There’s not many people we write about on here who I can intro by announcing that I’ve seen their genitals, but wonderfully-named Australian Wade Jeffree is one such creative. The Australian designer is now based in New York city where he works at Sagmeister & Walsh (for whom he stripped down as part one of the studio’s legendary naked promo images). But let’s leave little Wade out of this and focus instead on his other talents.
What’s great about Wade’s portfolio is his versatility, and his sublime confidence dealing with whatever subject matter comes his way. The two projects we’ve chosen to demonstrate this couldn’t be more different. Shift is a booklet he worked on with John Wilson and Steven Lees and aimed “to change the perception of sustainable housing, resulting in the formation of a like-minded community.”
Far on the other side of the spectrum, Coming To America is a photographic and written documentation of the road trip from Nevada to NYC (taking in eight other states as well) which he undertook shortly after arriving in the USA.
Regardless of the projects’ obvious differences, Wade’s surefooted and interesting visual sensibilities are present in both; a good sign of a designer who knows what they want to achieve, and how they want to do it.
- The wacky, zany and eccentric world of illustrator Egle Zvirblyte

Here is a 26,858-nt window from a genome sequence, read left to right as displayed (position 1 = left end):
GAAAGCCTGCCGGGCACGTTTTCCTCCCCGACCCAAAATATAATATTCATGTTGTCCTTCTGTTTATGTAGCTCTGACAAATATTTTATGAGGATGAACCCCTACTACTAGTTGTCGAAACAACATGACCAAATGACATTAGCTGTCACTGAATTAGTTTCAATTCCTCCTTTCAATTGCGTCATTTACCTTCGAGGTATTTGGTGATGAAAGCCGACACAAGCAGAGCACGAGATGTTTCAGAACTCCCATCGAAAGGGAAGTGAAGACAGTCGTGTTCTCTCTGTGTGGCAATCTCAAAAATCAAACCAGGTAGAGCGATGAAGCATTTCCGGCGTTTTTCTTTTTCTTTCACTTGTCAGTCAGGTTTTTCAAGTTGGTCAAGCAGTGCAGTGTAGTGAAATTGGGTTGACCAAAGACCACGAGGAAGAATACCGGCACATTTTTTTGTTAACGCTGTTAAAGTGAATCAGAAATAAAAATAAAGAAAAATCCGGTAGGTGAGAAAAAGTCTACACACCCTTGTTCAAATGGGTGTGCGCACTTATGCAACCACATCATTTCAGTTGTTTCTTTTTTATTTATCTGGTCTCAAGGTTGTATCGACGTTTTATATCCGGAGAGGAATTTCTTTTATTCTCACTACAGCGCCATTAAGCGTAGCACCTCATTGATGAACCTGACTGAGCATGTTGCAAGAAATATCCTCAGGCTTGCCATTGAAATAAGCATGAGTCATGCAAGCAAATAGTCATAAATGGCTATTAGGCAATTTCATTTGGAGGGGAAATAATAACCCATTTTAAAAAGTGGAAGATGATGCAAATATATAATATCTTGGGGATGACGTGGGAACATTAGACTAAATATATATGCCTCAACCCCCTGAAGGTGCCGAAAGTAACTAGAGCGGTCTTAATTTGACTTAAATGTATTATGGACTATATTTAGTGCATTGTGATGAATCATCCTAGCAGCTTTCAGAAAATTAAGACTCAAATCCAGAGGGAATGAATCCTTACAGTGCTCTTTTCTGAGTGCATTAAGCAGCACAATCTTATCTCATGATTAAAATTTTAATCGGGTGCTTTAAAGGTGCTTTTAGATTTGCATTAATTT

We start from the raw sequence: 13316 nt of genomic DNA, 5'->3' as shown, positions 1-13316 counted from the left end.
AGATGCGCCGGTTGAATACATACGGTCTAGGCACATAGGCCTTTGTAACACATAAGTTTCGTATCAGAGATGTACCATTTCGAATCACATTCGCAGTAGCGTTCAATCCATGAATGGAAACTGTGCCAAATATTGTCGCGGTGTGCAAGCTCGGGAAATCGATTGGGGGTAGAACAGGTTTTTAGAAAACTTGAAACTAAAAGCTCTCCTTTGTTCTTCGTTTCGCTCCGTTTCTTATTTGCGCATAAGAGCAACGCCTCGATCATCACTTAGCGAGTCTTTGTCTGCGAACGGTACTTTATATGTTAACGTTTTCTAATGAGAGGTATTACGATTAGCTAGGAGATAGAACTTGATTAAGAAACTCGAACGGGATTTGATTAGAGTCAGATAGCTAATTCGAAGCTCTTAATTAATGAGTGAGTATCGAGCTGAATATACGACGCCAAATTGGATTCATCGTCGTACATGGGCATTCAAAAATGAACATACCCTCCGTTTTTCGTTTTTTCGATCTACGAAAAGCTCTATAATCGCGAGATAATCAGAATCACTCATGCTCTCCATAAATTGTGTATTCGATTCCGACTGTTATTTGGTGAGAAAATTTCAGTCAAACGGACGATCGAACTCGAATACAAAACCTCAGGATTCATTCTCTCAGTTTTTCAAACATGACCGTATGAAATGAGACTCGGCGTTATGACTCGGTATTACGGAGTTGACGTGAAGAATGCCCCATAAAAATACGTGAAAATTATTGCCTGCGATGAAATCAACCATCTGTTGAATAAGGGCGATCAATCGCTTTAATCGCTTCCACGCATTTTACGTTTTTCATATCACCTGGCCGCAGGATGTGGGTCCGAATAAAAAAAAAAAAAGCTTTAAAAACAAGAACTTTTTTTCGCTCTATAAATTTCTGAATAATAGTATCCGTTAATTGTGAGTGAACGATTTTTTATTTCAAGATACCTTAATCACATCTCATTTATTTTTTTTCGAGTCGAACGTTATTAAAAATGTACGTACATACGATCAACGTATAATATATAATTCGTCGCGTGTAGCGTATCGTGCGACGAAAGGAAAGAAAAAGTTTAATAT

- Maziyar Pahlevan’s monochrome portfolio is full of typographic experiments
- The cut glass assemblages of graphic-turned-3D designer Juli Bolaños-Durman
- Photographer Mico Toledo documents the defiant protestors of Standing Rock
- Kevin Umaña’s abstract paintings portray a musical symphony
- The delicately ornate, but very cheeky sculptures of Liv and Dom
- Wolff Olins and zigbee launch the “first open-source brand for the Internet of Things”
- Too Fast To Think: why switching off unlocks creativity
- Graphic Design Festival Paris reveals 19 sport-inspired posters by Hort, Julia, Spassky Fischer and more
- FKA twigs teams up with 17 year old photographer David Uzochukwu for new Nike campaign
- Special Projects on why, sometimes, design is best kept simple
- Brian Finke captures the glitz and glamour of the Ms. Senior America beauty pageant